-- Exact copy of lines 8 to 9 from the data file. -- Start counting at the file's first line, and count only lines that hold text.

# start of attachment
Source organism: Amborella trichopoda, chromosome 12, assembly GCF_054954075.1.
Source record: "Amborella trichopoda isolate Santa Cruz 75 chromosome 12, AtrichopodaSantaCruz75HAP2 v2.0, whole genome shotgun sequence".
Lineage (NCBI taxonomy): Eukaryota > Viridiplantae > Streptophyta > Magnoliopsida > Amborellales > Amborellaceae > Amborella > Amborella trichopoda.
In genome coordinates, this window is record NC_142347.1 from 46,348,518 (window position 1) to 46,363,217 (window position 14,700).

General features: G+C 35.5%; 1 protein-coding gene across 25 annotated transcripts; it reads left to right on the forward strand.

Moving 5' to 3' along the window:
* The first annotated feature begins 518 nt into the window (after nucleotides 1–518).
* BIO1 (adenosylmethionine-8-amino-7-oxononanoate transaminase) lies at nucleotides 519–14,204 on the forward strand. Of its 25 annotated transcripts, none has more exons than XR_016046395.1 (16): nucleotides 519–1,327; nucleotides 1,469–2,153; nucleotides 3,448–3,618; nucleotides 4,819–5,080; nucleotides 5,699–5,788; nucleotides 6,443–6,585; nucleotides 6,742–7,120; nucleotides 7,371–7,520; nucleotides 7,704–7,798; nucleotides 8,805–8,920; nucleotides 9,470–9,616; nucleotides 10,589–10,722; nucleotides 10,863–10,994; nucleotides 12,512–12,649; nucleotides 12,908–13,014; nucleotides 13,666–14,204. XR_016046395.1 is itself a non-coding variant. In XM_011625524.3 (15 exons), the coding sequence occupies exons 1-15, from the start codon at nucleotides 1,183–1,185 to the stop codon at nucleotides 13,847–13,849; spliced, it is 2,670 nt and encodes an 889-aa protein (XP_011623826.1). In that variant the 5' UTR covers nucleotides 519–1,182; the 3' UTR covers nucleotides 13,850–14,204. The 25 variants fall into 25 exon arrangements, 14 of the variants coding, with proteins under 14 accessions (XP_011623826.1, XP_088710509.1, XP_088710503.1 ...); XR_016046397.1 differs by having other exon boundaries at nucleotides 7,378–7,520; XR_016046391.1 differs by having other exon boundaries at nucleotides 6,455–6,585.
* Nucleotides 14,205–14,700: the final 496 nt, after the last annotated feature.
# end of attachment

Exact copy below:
* BIO1 (adenosylmethionine-8-amino-7-oxononanoate transaminase) lies at nucleotides 519–14,204 on the forward strand. Of its 25 annotated transcripts, none has more exons than XR_016046395.1 (16): nucleotides 519–1,327; nucleotides 1,469–2,153; nucleotides 3,448–3,618; nucleotides 4,819–5,080; nucleotides 5,699–5,788; nucleotides 6,443–6,585; nucleotides 6,742–7,120; nucleotides 7,371–7,520; nucleotides 7,704–7,798; nucleotides 8,805–8,920; nucleotides 9,470–9,616; nucleotides 10,589–10,722; nucleotides 10,863–10,994; nucleotides 12,512–12,649; nucleotides 12,908–13,014; nucleotides 13,666–14,204. XR_016046395.1 is itself a non-coding variant. In XM_011625524.3 (15 exons), the coding sequence occupies exons 1-15, from the start codon at nucleotides 1,183–1,185 to the stop codon at nucleotides 13,847–13,849; spliced, it is 2,670 nt and encodes an 889-aa protein (XP_011623826.1). In that variant the 5' UTR covers nucleotides 519–1,182; the 3' UTR covers nucleotides 13,850–14,204. The 25 variants fall into 25 exon arrangements, 14 of the variants coding, with proteins under 14 accessions (XP_011623826.1, XP_088710509.1, XP_088710503.1 ...); XR_016046397.1 differs by having other exon boundaries at nucleotides 7,378–7,520; XR_016046391.1 differs by having other exon boundaries at nucleotides 6,455–6,585.
* Nucleotides 14,205–14,700: the final 496 nt, after the last annotated feature.